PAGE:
The Fifth Sunday of Ordinary Time: Put Out Into Deep Water

Today’s readings

“Put out into deep water and lower your nets for a catch.”

A command to do something, and a promise – that  is what happens in this early interaction Simon Peter has with Jesus.  And it had to be exasperating for Simon, because, as he says, they’ve been hard at it all night long and their efforts were fruitless.  They’re tired, they’re frustrated, and possibly even a little embarrassed and scared because this was their life’s work and by the accounts we have in the Gospels, they weren’t very good at it.  But something in the command, and in the person of Jesus, convinced him to lower the nets.  And Jesus makes good on the promise that came with the command: they netted a catch, and not just any catch, but a big enough catch to fill two boats beyond capacity.  A command, and a promise fulfilled.

“Put out into deep water and lower your nets for a catch.”

If you get the idea that we’re not just talking about fish here, you’re catching on, so to speak.  Putting out into deep water is a command we could all use to take a bit more seriously.  Because I think we all settle for looking around on the shallow end, and honestly, we don’t find much of anything in shallow water.  Here’s the shallow water that I think we spend our time in way too often: binge watching television shows; getting our news off of questionable sources on the internet and television and believing them like they were the holy Gospels; accepting our eighth grade catechesis and faith formation and never engaging it at an adult level; insisting on our own way in personal relationships, loving our sins, and tuning out the world in such a way that we never have to grow in our humanity.  And that’s a short list.  It’s shallow water, and if we are honest, we all look for our food there way too often in our lives.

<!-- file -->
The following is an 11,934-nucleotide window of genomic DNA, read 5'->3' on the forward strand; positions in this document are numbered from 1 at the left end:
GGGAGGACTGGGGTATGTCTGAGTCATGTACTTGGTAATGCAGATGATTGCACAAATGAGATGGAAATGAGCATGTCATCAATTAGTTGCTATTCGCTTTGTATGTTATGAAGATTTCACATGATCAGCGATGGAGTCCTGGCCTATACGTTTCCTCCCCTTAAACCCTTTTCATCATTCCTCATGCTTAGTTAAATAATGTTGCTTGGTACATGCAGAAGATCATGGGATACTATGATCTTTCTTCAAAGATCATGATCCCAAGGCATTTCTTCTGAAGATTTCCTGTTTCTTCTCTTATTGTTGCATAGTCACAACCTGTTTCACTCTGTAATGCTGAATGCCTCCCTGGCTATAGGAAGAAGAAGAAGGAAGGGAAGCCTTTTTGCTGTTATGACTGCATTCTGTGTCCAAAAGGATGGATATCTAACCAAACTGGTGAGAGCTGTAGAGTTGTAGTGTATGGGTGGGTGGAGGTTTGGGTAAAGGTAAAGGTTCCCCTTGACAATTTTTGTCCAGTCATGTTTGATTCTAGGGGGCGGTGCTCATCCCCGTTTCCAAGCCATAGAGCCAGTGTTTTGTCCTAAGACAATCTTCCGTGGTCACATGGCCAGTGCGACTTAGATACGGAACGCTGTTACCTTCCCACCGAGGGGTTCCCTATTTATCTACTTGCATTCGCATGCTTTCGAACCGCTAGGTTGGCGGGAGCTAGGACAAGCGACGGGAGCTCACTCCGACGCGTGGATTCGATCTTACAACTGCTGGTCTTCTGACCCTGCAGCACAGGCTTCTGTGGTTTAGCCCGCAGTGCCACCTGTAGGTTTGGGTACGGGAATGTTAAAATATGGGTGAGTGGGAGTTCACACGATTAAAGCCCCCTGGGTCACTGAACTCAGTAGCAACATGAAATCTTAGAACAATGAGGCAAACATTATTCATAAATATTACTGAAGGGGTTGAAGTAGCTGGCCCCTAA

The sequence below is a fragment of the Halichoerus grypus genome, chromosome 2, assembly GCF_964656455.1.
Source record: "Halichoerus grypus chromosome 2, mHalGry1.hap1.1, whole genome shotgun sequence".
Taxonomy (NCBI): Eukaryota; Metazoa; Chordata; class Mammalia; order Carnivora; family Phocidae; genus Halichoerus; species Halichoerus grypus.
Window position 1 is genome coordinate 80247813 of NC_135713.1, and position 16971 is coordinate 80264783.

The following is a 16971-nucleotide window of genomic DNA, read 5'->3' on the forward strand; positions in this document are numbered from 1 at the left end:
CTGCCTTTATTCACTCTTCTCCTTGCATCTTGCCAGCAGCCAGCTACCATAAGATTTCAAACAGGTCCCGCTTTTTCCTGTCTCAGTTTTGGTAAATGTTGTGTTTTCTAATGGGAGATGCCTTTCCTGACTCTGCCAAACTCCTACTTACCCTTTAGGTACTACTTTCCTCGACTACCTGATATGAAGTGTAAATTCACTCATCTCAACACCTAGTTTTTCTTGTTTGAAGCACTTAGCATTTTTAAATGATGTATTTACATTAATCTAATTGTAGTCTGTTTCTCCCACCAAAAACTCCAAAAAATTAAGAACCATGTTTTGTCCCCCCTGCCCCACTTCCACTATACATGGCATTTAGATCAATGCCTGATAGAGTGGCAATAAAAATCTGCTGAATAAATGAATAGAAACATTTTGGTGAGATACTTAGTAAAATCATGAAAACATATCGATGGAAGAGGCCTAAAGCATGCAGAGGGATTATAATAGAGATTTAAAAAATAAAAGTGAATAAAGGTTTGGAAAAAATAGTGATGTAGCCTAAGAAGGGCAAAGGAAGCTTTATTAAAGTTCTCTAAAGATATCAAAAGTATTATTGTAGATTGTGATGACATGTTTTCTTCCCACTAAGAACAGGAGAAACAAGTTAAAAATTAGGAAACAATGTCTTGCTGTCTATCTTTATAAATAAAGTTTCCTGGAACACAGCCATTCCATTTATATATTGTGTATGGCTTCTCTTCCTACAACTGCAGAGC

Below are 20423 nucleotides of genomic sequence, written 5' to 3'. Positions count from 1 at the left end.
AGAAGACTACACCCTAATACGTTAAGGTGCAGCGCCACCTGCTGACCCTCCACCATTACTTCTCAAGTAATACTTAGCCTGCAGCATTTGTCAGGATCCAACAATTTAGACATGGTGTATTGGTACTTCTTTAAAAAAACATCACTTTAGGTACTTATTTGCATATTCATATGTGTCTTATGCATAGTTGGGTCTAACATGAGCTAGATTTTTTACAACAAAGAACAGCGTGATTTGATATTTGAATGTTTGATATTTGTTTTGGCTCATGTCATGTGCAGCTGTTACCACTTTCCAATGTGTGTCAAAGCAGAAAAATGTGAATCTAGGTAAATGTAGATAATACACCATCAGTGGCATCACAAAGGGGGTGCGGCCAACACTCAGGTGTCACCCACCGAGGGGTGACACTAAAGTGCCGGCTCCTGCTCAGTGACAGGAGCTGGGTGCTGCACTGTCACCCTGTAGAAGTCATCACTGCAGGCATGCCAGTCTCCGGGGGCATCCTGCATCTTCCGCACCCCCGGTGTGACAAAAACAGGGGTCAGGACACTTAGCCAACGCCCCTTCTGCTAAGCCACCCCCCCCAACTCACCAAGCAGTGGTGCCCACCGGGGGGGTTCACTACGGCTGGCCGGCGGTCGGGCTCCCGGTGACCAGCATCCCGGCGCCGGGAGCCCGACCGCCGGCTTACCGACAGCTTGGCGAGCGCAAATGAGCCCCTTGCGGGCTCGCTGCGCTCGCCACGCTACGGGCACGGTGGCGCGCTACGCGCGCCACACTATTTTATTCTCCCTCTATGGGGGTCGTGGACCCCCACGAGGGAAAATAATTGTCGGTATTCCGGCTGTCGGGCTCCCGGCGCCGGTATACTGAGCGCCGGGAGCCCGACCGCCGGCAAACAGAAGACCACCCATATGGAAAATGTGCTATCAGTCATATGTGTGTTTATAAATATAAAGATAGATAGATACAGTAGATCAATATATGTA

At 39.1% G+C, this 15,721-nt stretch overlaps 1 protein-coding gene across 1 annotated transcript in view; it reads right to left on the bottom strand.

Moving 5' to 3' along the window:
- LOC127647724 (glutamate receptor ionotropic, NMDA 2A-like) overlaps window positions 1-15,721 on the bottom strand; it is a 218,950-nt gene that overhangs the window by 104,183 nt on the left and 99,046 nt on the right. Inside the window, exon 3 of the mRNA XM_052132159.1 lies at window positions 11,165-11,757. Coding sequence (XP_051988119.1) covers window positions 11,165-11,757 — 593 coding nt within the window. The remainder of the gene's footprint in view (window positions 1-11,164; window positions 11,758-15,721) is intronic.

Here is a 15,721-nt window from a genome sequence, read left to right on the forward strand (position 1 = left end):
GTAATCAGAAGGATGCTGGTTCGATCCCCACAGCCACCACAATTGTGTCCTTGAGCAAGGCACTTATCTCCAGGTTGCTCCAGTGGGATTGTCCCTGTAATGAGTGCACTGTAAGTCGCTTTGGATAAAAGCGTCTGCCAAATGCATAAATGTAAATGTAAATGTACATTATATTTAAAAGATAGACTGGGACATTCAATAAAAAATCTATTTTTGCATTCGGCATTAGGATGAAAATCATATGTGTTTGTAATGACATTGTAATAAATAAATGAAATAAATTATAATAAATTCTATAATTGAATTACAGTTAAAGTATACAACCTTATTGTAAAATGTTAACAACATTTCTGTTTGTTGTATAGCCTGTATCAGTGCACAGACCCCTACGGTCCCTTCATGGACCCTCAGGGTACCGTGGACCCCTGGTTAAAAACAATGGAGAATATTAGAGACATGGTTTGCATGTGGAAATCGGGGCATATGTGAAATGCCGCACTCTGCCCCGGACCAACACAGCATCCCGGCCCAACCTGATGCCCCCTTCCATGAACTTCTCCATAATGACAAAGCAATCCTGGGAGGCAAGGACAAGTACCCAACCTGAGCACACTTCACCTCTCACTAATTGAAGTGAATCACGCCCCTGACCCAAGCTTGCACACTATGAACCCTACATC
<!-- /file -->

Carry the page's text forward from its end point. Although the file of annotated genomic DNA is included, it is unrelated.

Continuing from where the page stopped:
Today, Jesus invites not just Simon and the others, but also us: “Put out into deep water and lower your nets for a catch.”

If Simon could fish in the deep water after a long night of the same old nothing happening, we too can accept our Lord’s invitation to go deep and expect a catch too.  I think this is something worth looking at.  As I mentioned, you can almost hear the exasperation in Peter’s voice: “Master, we have worked hard all night and have caught nothing…”  They have given up.  All they wanted to do was go home, clean up, and call it a day.  But I think it’s not just that they have given up on that day’s catch.  They have given up completely.  They have failed to make a catch more than once, and they may have given up hope that there were any fish to be caught. 

Are we in that place too?  The pandemic seems to be going on and on and on: the things we were doing to protect ourselves and our loved ones no longer seem to be working.  Numbers surge and ebb, and hospitals fill, and people die.  Pandemic-weary people argue over mandates and bicker over what is best.  Experts tell us one thing, and if you don’t like that, you can find an expert to tell you something else.  But that’s really only the surface of the scary things that rage around us.  Crime rages in our cities and nobody has a worthwhile solution.  I keep waiting for someone to write a book called No Suspects Are In Custody, because no one even wants to risk helping anyone or being part of a solution.  Meanwhile one politician points the finger at another for just about every problem we can imagine.  There isn’t respectful dialogue anywhere anymore: not on talk shows, not in Congress, not in communities.  Everything is so disheartening that we just want to give up, go home, and call it a day.